Game controls in browserShow Controller & System
Click on play Arcade game now button first to load the game into the emulator. Before the start do not forget to toss the coin first (key 1) into the machine slot. Arcade controls:
Online version of Dragon Breed for Arcade. Dragon Breed (Doragon Burīdo) is a horizontally scrolling shooter video game produced by Irem and released in arcades in 1989. It runs on M72 and M81 hardware. Activision released home computer ports in 1990. The player controls King Kayus, who rides a large dragon named Bahamoot. Bahamoot is immune to enemy attacks, capable of blocking most projectiles and damaging enemies on contact; Kayus, however, is not, but is armed with a forward-firing crossbow. Bahamoot's body is flexible and responds to Kayus' movement, enabling Kayus to use Bahamoot as a mobile shield or as a whip-like weapon. The player can also circle the tail around a group of enemies to kill them. The tail of the yellow or blue dragon can be coiled around the player to offer almost complete invulnerability for a limited time...
Covers - Box Art
Online emulated version of Dragon Breed was originally developed as arcade game or coin-op game,
a coin-operated entertainment machine typically installed in public businesses such as restaurants, bars and amusement arcades. Most arcade games are video games,
pinball machines, electro-mechanical games, redemption games or merchandisers. While exact dates are debated, the golden age of arcade video games is usually defined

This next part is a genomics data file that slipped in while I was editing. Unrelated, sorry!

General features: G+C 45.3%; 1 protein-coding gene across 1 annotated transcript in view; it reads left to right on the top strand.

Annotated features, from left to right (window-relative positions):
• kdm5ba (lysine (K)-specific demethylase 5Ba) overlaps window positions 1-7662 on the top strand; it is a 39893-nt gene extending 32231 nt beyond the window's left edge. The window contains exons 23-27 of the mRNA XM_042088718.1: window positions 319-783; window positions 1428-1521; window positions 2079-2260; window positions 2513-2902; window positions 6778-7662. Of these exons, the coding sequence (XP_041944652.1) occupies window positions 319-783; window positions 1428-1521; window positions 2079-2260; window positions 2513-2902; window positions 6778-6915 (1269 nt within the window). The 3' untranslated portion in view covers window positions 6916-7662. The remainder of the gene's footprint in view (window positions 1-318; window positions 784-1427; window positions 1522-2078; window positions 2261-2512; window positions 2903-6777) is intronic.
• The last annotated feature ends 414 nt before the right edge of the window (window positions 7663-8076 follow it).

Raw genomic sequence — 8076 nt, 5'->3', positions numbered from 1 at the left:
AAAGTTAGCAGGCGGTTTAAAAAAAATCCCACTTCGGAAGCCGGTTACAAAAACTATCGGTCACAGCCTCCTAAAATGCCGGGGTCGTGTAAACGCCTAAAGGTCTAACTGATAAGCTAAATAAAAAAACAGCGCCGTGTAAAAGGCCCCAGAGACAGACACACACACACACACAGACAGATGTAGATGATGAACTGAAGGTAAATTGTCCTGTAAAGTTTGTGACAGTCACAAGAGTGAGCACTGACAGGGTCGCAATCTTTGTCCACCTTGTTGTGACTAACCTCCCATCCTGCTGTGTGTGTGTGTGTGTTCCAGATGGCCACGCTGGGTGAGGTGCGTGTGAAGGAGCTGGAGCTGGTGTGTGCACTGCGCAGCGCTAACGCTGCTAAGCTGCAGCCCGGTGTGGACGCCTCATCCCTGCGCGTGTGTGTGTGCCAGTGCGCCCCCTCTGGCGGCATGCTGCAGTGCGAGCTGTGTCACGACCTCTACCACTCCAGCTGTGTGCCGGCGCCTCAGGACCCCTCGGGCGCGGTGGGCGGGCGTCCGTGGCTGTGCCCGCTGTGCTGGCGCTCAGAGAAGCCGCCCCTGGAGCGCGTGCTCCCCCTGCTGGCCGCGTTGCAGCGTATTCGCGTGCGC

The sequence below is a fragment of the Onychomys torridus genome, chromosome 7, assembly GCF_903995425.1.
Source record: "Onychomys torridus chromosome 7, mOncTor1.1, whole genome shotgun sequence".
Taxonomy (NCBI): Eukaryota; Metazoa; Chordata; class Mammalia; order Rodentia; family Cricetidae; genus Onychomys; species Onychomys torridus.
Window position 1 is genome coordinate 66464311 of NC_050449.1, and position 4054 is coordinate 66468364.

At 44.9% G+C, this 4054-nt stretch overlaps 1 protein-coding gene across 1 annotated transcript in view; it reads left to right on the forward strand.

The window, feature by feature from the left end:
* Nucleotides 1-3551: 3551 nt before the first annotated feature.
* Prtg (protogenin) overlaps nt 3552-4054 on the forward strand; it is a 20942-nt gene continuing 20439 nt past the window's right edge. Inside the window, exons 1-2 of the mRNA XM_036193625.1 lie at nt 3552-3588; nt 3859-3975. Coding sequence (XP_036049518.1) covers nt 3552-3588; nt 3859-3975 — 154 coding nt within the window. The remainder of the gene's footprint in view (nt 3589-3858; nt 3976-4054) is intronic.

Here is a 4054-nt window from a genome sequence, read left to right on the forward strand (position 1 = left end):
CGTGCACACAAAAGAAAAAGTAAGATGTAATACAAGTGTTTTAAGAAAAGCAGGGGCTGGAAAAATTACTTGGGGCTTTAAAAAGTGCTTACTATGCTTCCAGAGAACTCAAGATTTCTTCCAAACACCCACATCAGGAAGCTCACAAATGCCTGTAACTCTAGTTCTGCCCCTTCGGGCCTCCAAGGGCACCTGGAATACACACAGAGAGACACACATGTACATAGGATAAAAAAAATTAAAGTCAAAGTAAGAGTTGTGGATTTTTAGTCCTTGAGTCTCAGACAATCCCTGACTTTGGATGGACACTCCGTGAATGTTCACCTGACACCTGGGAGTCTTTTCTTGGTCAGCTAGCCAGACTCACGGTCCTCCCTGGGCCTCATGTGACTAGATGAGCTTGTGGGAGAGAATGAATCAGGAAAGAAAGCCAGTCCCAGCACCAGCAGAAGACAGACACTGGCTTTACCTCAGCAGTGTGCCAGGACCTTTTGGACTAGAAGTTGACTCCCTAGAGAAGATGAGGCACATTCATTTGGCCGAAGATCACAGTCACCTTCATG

as a period beginning sometime in the late 1970s and ending sometime in the mid-1980s.
Virtually all modern arcade games (other than the very traditional Midway-type games at county fairs) make extensive use of solid state electronics, integrated circuits and cathode-ray tube screens. In the past, coin-operated arcade video games generally used custom per-game hardware often with multiple CPUs, highly specialized sound and graphics chips, and the latest in expensive computer graphics display technology. This allowed arcade system boards to produce more complex graphics and sound than what was then possible on video game consoles or personal computers, which is no longer the case in the 2010s.
This emulation is powered by MAME (Multiple Arcade Machine Emulator) project, an open-source emulator designed to recreate the hardware of arcade game systems in software on modern personal computers and other platforms. Its intention is to preserve gaming history by preventing vintage games from being lost or forgotten.